2 in Crisfield are approved and 1 in Westover is pending
By Richard Crumbacker Crisfield-Somerset County Times
January 21, 2015
WASHINGTON — The FAA’s Obstruction Evaluation Group posted information about three wind turbines planned in Somerset County.
Two are community scale turbines to be built across from Woodson Elementary School on property recently rezoned to Industrial-2 by Crisfield’s City Council.
The third is through Pioneer Green Energy and is located west of George Riggins Road. It would have a maximum height of 473 feet which is one foot less than what the Department of Defense determined would cause an interference with the ADAMS radar system in Southern Maryland.
The Great Bay Wind Energy Center that Pioneer Green envisions for the Westover and Marion areas includes 29 turbines but their heights are over 474 feet. That caused the DoD to not endorse the project unless there was mitigation so as to not compromise the operations at Patuxent River Naval Air Station.
Pioneer Green Development Manager Paul Harris said this single turbine would serve as an educational and job training site. “It would serve as an opportunity for students and residents of the county to learn about the technology and local firms to gain valuable first-hand experience on turbine construction and operations,” he said by email. “We look forward to our continued work to bring new jobs and investment in Somerset County.”
Right now, the County Commissioners are not considering the draft industrial wind turbine ordinance that was developed by a majority of the appointed members of the Planning and Zoning Commission. As a result, even if all federal agencies approved it, Pioneer would not get a construction permit from Somerset County.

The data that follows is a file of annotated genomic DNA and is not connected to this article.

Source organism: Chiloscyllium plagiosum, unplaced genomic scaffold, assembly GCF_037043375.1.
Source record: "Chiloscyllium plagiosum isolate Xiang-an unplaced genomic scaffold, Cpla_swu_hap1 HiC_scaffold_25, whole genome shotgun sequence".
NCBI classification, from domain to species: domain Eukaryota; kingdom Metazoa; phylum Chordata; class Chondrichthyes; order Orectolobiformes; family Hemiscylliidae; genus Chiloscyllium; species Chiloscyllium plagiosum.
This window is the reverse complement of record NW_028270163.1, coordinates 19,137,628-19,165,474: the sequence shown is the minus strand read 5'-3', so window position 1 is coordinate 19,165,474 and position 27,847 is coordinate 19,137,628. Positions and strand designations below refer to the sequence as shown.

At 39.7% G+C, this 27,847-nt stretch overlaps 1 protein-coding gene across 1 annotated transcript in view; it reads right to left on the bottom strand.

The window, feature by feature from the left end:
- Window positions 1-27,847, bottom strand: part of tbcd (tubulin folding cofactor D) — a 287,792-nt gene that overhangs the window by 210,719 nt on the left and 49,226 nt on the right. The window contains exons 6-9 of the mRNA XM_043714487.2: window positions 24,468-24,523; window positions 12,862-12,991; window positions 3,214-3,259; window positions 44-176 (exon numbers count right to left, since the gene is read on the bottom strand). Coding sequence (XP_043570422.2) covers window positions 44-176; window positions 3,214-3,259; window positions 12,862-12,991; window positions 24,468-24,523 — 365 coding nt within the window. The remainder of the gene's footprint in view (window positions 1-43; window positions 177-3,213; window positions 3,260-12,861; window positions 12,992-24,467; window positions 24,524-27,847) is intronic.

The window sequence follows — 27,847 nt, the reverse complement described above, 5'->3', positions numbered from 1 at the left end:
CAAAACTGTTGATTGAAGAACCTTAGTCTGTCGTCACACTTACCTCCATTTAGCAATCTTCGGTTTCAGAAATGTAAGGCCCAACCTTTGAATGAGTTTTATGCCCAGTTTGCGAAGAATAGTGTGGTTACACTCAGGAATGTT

As for the Crisfield project, Phil Johnson is the landowner and he said he has his FAA approval in hand. He is working with Aeronautica Windpower to place two 750 kW turbines that are 307 and 309 feet tall on the 22 acre dredge spoil site. While he originally proposed an arrangement with Somerset County Public Schools to use them to offset its electrical needs with the property available to students interested in green technology, he said that will not be the case as the school board did not make a commitment to be involved.
Mr. Johnson is now speaking with other agencies and non-profits. “It’s something like a $4 million savings over the life of the project,” he said, and while he personally wanted it to benefit the school system, “I can’t believe they turned it down.”
Superintendent John Gaddis replied that the school board “decided to wait” at least a year until Crisfi eld’s municipal wind turbine under construction behind the wastewater treatment plant was up and running. That way the data about its output could be evaluated.